White Building: Review

White Building: Review

White Building: Review.

It’s not often that a film comes out that has a lot to say about the state of the world, but does so in such a rich and detailed story that’s charming and empathetic as it is swift and mannered. Cambodian director Kavich Neang’s film White Building is a very impressive display of the harsh realities of living day-to-day in working poverty, while daydreaming of a better life in stardom—as the film expertly weaves together textures, nuance, and a tangible sense of place and characters.

Written by Daniel Mattes and Neang and directed by Neang (Last Night I Saw You Smiling), White Building is a coming-of-age film that follows Nang, played by Piseth Chhun in his feature film debut, a young man who lives in a cramped and crowded apartment complex in Phnom Penh.

He dreams of being a famous dancer as a winner of Cambodia’s Next Superstar contest with his friends, but when a real estate company offers to buyout his home’s residents, his family has to choose to take the money and move, or stay in their home and lose everything.

Although the film is small in scale, it feels like the center of the world with energy, momentum, and life—as it bounces from rough reality and joyous dream sequences with ease. Neang drops you into the story, but after a few moments, it seems like you already know the characters’ motivations, desires, and responsibilities. The character Nang is ambitious, but not talented, while his friends placate him with trips into the city center to busk in restaurants to make money from tourists.

He hangs out, plays soccer, makes TikTok videos, and flirts with girls, all while dreaming of fame. However, it’s not meant to be and deep down inside he knows it. He’s torn between his dreams for himself and obligations to his family. Neang conveys so much ambition and disappointment in Nang, while Chhun offers a stellar performance oozing with both charisma and melancholy.

Throughout the film, we get a sense that there’s something larger happening in the background. The city is getting more and more urbanized with a lot of construction with high rises and luxury condos going up. This is reflected in the bigger story of self-eviction of Nang’s home. A real estate company nearly doubles their initial offer for residents, while some jump at the opportunity to move and others just want to stay in their homes. But, it feels like all of his construction isn’t for the people who already live there, but for new residents with heftier wallets and pocketbooks.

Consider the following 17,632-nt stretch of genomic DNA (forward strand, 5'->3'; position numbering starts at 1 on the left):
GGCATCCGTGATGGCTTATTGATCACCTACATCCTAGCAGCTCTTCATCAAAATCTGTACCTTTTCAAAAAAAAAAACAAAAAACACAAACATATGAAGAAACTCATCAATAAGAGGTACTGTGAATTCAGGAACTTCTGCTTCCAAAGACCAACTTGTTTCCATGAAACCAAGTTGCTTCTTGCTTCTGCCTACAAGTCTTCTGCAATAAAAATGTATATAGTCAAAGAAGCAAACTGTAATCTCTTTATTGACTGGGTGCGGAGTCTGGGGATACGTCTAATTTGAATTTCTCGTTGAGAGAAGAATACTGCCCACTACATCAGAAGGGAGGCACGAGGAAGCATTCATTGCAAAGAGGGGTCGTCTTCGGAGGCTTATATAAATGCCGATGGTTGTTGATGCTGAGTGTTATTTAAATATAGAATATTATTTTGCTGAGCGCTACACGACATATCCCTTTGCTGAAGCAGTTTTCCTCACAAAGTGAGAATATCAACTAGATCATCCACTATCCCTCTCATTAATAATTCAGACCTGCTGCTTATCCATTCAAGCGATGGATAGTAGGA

In addition, Nang’s father, played by Hout Sithorn (Same Same But Different), wants to hold out for more money. He’s bedridden from a toe infection that increasingly gets worse and worse, while he’s stubborn and prideful about leaving the place he’s called home for more than 40 years. There’s a heartbreaking subplot that involves his injury and lack of funds, which hits close to home for audiences—especially in America. It feels consistent with the rest of the film and its themes.

White Building is an excellent film that’s worth your time and attention—especially since it’s well-paced with a brisk 90-minute running time. The movie is well-constructed and thoughtful, while its characters and themes feel intimate and meaningful. It’s also smart and clever with something to say about the pitfalls and tough reality of Capitalism, lack of healthcare, and gentrification in urban settings. It’s highly recommended.

Meanwhile, White Building hits home video and streaming on Amazon Prime Video and Vimeo on Demand on September 12.

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Rudie Obias lives in Brooklyn, New York. He’s a writer and editor who is interested in cinema, pop culture, music, NBA basketball, science fiction, and web culture. His work can be found at IGN, Fandom, TV Guide, Metacritic, Yahoo!, Battleship Pretension, Mashable, Mental Floss, and of course, BRWC.


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